Story About Ruth In The Bible

Ruth is one of the few people recorded in the Bible who owed her place in history not to her birth, wealth, position or talents but to the kindness she showed others. Ruth’s story begins in Moab (modern-day Jordan), where her grandmother, Naomi, and husband had moved after being driven from their home by a famine. Naomi’s husband had died and she’d lost her two sons.

Ruth was a woman of faith and modesty. She lived in the time of the judges, and seems to be a prominent character. We find nothing said of her lineage, birth-place, or father; but she was married to Mahlon, and bore him a son named Chilion.

Story About Ruth In The Bible The story of this woman is a priceless gem in the history of mankind. Her name was Ruth and she was a Moabite by birth. Some time after the death of Moab’s husband, Elimelech, the latter’s two widows, Naomi and Ruth, returned to Bethlehem in Judah with their two sons, Orpah and Boaz. Ruth was a beautiful and virtuous young woman who met her husband-to-be at the threshing floor of Bethlehem where Elimelech’s widow, Naomi, had gone to glean some grain for food for her family (Ruth 2).

There are several film adaptations about the story of Ruth that many people view as biblical era films. There is only one scene in this film, however, where Ishmael falls from a roof and is caught by some sort of protective barrier that was created by God to preserve his life. It remains unclear how the audience truly understands what happened to Ishmael at this point in the film because he actually falls several times throughout the duration of this scene. This film appears to be quite well known within the Jewish culture.

Story About Ruth In The Bible

Ruth, biblical character, a woman who after being widowed remains with her husband’s mother. The story is told in the Book of Ruth, part of the biblical canon called Ketuvim, or Writings. Ruth’s story is celebrated during the Jewish festival of Shavuot, the Feast of Weeks, 50 days after Passover.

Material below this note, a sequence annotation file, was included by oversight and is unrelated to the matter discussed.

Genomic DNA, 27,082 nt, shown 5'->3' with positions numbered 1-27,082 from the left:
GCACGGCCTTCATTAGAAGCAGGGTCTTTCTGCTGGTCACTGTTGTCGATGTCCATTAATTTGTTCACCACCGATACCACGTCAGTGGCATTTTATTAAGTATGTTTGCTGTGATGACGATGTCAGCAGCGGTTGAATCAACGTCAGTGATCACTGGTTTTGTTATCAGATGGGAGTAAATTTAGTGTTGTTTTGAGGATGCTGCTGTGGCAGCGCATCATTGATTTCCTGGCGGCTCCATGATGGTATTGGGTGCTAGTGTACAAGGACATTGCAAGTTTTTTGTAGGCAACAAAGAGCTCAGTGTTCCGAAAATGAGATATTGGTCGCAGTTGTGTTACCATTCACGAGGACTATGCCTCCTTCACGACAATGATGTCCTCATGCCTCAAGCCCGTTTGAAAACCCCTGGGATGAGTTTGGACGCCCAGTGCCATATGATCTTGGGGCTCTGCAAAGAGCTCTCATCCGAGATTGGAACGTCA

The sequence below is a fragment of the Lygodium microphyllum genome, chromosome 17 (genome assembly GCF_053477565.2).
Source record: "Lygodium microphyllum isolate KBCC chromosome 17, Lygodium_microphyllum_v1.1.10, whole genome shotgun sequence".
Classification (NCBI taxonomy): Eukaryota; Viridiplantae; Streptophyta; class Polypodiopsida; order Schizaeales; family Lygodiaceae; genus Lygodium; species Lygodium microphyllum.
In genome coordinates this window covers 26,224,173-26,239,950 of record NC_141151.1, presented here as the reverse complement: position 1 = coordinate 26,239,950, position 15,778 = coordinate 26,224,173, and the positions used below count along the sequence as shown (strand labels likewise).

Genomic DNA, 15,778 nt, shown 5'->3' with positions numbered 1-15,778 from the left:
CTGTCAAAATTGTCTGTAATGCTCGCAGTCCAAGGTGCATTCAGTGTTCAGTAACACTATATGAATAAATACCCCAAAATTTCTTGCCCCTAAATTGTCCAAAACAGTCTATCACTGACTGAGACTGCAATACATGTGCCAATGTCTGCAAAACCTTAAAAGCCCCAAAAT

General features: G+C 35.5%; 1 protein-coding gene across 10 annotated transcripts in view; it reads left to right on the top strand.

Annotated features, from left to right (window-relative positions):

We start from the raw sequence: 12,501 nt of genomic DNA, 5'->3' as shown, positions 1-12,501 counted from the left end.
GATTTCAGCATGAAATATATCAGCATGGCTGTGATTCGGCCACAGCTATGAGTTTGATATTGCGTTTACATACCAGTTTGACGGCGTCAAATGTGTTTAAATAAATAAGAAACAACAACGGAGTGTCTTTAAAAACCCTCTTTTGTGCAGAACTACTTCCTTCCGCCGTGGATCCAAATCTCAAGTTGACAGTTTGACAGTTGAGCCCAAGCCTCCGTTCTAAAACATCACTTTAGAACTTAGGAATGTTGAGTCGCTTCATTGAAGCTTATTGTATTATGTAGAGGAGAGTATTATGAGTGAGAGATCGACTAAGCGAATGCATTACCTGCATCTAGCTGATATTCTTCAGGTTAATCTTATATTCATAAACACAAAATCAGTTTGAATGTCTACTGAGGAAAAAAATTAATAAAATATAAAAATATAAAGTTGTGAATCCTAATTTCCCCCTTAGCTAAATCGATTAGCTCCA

The Book of Ruth relates that Ruth and Orpah, two women of Moab, had married two sons of Elimelech and Naomi, Judeans who had settled in Moab to escape a famine in Judah. The husbands of all three women die; Naomi plans to return to her native Bethlehem and urges her daughters-in-law to return to their families. Orpah does so, but Ruth refuses to leave Naomi, declaring (Ruth 1:16–17), “Where you go, I will go; where you lodge, I will lodge; your people shall be my people, and your God my God. Where you die, I will die—there will I be buried.” Ruth accompanies Naomi to Bethlehem and later marries Boaz, a distant relative of her late father-in-law. She is a symbol of abiding loyalty and devotion.

Story About Ruth In The Bible

In different Bibles, the Book of Ruth is put in different places. In Christian Bibles it is slipped in between Judges and Samuel, among the historical books. In the Hebrew Bible it’s in an entirely different place, in the third section, known as the Writings. It does not seem to fit neatly into the sequence of biblical books. If this suggests that the Book of Ruth is an anomaly, I propose to show that, on the contrary, its thematic connections with the rest of the Bible are much stronger than we generally perceive.

On its face, the Book of Ruth is a short self-contained story, unconnected to the narrative sequence from Genesis through Kings. The tale begins not in Israel or Judah but in Moab, where the Israelite Naomi and her husband, Elimelech, and her two sons, Mahlon and Chilion, went during a famine in Judah. There her husband died, and her sons married Moabite women named Ruth and Orpah.

When the story opens, Naomi’s sons have just died. Thrice-bereaved of any provider, Naomi decides to return to Judah, having heard that the Lord had given food to her people in Bethlehem. She urges Ruth and Orpah to remain in Moab with their parental families. Orpah agrees, but Ruth refuses with the resounding words:

Wherever you go, I will go; wherever you lodge, I will lodge; your people shall be my people, and your God my God. Where you die, I will die, and there I will be buried. Thus and more may the Lord do to me if anything but death part me from you.

Ruth 1:16, 17

Together they journey to Naomi’s former home in Bethlehem.

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